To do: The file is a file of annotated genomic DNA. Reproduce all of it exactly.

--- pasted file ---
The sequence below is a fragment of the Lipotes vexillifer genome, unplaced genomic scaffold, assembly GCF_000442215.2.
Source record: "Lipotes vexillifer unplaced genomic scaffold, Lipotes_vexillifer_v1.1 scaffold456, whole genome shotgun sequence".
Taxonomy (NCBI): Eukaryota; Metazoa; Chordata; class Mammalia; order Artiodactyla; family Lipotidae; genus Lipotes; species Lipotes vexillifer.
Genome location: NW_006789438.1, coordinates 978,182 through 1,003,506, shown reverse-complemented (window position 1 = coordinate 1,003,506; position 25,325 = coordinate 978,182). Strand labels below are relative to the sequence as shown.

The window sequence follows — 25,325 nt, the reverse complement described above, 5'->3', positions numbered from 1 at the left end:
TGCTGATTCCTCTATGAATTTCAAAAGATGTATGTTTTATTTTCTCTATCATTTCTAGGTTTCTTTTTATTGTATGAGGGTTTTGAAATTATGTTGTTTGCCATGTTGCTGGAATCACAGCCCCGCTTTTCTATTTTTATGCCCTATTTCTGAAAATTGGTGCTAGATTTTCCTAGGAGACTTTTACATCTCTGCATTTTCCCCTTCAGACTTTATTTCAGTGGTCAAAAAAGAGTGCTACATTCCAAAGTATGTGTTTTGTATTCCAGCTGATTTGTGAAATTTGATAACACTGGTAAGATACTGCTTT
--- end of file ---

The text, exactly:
The sequence below is a fragment of the Lipotes vexillifer genome, unplaced genomic scaffold, assembly GCF_000442215.2.
Source record: "Lipotes vexillifer unplaced genomic scaffold, Lipotes_vexillifer_v1.1 scaffold456, whole genome shotgun sequence".
Taxonomy (NCBI): Eukaryota; Metazoa; Chordata; class Mammalia; order Artiodactyla; family Lipotidae; genus Lipotes; species Lipotes vexillifer.
Genome location: NW_006789438.1, coordinates 978,182 through 1,003,506, shown reverse-complemented (window position 1 = coordinate 1,003,506; position 25,325 = coordinate 978,182). Strand labels below are relative to the sequence as shown.

The window sequence follows — 25,325 nt, the reverse complement described above, 5'->3', positions numbered from 1 at the left end:
TGCTGATTCCTCTATGAATTTCAAAAGATGTATGTTTTATTTTCTCTATCATTTCTAGGTTTCTTTTTATTGTATGAGGGTTTTGAAATTATGTTGTTTGCCATGTTGCTGGAATCACAGCCCCGCTTTTCTATTTTTATGCCCTATTTCTGAAAATTGGTGCTAGATTTTCCTAGGAGACTTTTACATCTCTGCATTTTCCCCTTCAGACTTTATTTCAGTGGTCAAAAAAGAGTGCTACATTCCAAAGTATGTGTTTTGTATTCCAGCTGATTTGTGAAATTTGATAACACTGGTAAGATACTGCTTT